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AARP Community Challenge Project Examples

For your inspiration, a look at some of the efforts we funded in 2017

For the first-ever AARP Community Challenge, AARP received almost 1,200 applications, resulting in a highly competitive selection process. Below, organized by category, are examples of the projects we funded. 

AARP Community Challenge

1. CATEGORY GOAL: Deliver a range of transportation and mobility options in the community through permanent or temporary solutions to increase connectivity, walkability, bikeability, and access to public and private transit.

  • Chino Valley, Arizona: Yavapai Regional Transit Inc.
    The grant was used to install a much-needed ADA-compliant pad and walkway at a transit station.

  • West Sacramento, California: City of West Sacramento
    The grant was used to improve pedestrian safety by adjusting signal timing and installing crossing buttons near senior-citizen affordable housing.

  • Dover, Delaware: City of Dover
    By placing signage along walking paths to promote the reopening of a long-blocked trail, former users learned they could return and new users discovered an available walking destination.

  • St. Paul, Minnesota: Department of Public Works
    The city made crosswalks more visible to roadway users by adding art and creative features to them and installed, for demonstration purposes, temporary pedestrian safety measures to improve walkability.

  • Newburgh, New York: City of Newburgh
    A demonstration project was held on Lake and Washington streets as part of the city and Orange County’s Complete Streets program for Lake Street.

  • Orange County, North Carolina: Orange County Department on Aging
    Working in cooperation with the county’s public transportation department, the grant is improving bus ridership in the more rural parts of northern Orange County where few stops have adequate shelters, benches or even flat areas for waiting passengers.

2. CATEGORY GOAL: Support the availability of a range of housing in the community through permanent or temporary solutions that increase accessible and affordable housing options

  • Santa Cruz, California: Habitat for Humanity Monterey Bay
    The grant helped older, low-income homeowners build ADA-compliant accessory dwelling units (ADUs) so they can age in place while earning rental income with the addition of an affordable rental unit.
  • Eugene, Oregon: SquareOne Villages
    The funds were used for construction materials to complete an ADA-compliant tiny home in Emerald Village Eugene, an affordable housing community of 22 tiny houses.

  • Farmville, Virginia: Farmville Area Habitat for Humanity
    The funding supported a mobile repair trailer for storing and transporting home improvement materials — including a pressure washer, ladders, hand tools and paint supplies — for making safety improvements to homes in need of significant repairs.

  • Bethel, Maine: Bethel Area Age-Friendly
    The grant was used to construct a display and tool kit featuring accessories that make homes safer and help prevent falls.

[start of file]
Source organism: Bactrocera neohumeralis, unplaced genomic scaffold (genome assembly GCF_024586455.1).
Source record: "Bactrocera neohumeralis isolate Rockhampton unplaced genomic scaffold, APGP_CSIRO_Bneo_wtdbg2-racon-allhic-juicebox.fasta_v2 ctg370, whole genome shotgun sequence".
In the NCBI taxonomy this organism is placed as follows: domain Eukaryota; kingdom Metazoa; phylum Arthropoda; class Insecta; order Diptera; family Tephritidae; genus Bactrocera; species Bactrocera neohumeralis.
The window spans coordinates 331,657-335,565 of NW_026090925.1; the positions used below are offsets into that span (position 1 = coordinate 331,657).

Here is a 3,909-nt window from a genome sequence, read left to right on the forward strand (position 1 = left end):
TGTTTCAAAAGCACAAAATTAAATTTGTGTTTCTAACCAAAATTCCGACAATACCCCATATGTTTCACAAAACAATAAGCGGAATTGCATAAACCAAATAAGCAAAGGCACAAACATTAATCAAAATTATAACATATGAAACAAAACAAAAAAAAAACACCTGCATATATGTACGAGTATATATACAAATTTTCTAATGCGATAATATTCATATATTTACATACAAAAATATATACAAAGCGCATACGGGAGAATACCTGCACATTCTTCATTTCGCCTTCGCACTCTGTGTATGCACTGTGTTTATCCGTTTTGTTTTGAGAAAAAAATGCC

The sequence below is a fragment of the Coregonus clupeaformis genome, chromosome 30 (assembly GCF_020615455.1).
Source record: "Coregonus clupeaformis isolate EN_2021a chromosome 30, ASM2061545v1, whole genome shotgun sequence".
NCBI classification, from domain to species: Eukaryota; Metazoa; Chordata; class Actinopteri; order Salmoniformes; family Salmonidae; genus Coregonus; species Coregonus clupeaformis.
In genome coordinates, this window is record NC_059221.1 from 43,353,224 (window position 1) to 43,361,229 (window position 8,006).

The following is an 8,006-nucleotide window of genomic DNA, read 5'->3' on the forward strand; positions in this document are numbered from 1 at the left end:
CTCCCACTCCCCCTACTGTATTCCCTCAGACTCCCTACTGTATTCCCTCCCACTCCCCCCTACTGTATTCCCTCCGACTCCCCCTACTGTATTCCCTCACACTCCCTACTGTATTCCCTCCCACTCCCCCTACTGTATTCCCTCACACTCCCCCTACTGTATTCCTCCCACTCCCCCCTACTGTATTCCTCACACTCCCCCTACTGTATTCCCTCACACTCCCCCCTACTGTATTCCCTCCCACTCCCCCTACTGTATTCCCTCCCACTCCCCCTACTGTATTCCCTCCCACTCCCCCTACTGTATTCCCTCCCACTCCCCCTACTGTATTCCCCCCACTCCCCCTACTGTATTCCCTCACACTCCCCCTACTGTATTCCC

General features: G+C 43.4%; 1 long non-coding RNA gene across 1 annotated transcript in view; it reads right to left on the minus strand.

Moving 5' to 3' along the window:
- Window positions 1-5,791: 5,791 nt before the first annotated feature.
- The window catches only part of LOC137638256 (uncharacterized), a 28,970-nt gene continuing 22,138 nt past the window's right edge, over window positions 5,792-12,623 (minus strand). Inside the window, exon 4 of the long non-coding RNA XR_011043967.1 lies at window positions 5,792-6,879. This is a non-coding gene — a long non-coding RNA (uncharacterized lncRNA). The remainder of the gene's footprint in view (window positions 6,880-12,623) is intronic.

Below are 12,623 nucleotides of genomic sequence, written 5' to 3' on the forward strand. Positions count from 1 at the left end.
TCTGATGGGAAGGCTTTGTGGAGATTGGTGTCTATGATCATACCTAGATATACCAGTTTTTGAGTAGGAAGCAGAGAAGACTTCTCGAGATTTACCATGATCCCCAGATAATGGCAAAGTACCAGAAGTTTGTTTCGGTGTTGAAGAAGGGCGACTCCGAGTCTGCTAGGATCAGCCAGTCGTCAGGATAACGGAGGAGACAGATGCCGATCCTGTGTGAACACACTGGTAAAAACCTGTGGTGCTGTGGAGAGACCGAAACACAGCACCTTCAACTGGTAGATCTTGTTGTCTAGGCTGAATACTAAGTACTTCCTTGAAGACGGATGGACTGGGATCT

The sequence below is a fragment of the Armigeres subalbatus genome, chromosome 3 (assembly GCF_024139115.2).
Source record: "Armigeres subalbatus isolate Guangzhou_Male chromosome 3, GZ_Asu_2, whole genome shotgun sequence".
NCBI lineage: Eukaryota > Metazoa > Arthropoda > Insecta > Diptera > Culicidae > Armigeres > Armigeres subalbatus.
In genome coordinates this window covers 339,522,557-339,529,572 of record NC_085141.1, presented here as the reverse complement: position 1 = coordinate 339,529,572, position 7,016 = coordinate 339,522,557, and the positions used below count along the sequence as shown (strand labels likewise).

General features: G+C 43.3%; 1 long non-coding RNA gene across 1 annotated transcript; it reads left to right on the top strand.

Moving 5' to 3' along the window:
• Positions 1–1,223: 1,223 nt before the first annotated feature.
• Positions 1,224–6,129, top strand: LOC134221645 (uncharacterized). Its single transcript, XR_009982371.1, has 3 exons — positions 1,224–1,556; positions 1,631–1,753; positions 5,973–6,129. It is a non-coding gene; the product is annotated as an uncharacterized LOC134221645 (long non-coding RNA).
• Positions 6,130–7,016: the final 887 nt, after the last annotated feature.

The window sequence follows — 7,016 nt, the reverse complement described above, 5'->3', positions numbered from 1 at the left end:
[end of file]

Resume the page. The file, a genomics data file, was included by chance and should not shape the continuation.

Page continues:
3. CATEGORY GOAL: Create vibrant public places in the community through permanent or temporary solutions that improve open spaces, parks and access to other amenities.

  • Columbia, South Carolina: City of Columbia
    The grant funded seating along Main Street, which attracts a highly active pedestrian population and hosts events that draw people from the surrounding region.

  • Macon, Georgia: South Macon Arts Revitalization Technology, Inc.
    Chess tables and Connect games were added next to an area that will be the site of a community center as a way for older and younger residents to spend time together.

  • Gulfport, Mississippi: City of Gulfport
    The grant was used to create a "Bark Park" on an acre of property at the new Brickyard Bayou Park, located in a part of the city that was devastated during Hurricane Katrina and is being redeveloped as a multi-use park.

  • Boise, Idaho: Idaho Smart Growth
    A pop-up plaza was constructed to demonstrate the benefits of public gathering places.

  • Carlisle, Iowa: City of Carlisle
    The city purchased and installed benches, planters, bicycle racks, and banner-sign mounts for its historic downtown and trail areas.

  • Lexington, Kentucky: Lexington-Fayette Urban County Government
    ADA-accessible benches were placed along a city trail and positioned in a U-shaped conversational style to foster greater social interaction and better enable visitors to talk to and hear one another.

  • Wayne, Michigan: Wayne Ripple Effect
    An underutilized alleyway owned by the city was transformed into a community gathering and events space.

  • Oconomowoc, Wisconsin: City of Oconomowoc
    The funds were used to turn an alleyway into a corridor to connect the Main Street with a nearby lake.

  • Washington, D.C.: Van Ness Main Street
    A plaza in the Van Ness area was transformed and made more usable through landscaping, public art and seating.


  • Seattle, Washington: City of Seattle
    The city used the grant to help host a hackathon called "A City for All" in September 2017 to coincide with the National Day for Civic Hacking.

  • Truth or Consequences, New Mexico: Main Street Truth or Consequences
    The grant was used to encourage people to walk by improving the walkability of the downtown and creating a “Walk Downtown” outreach program.

AARP Community Challenge Resources

Go to the AARP Community Challenge Home

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Page published September 2017 | Updated March 2018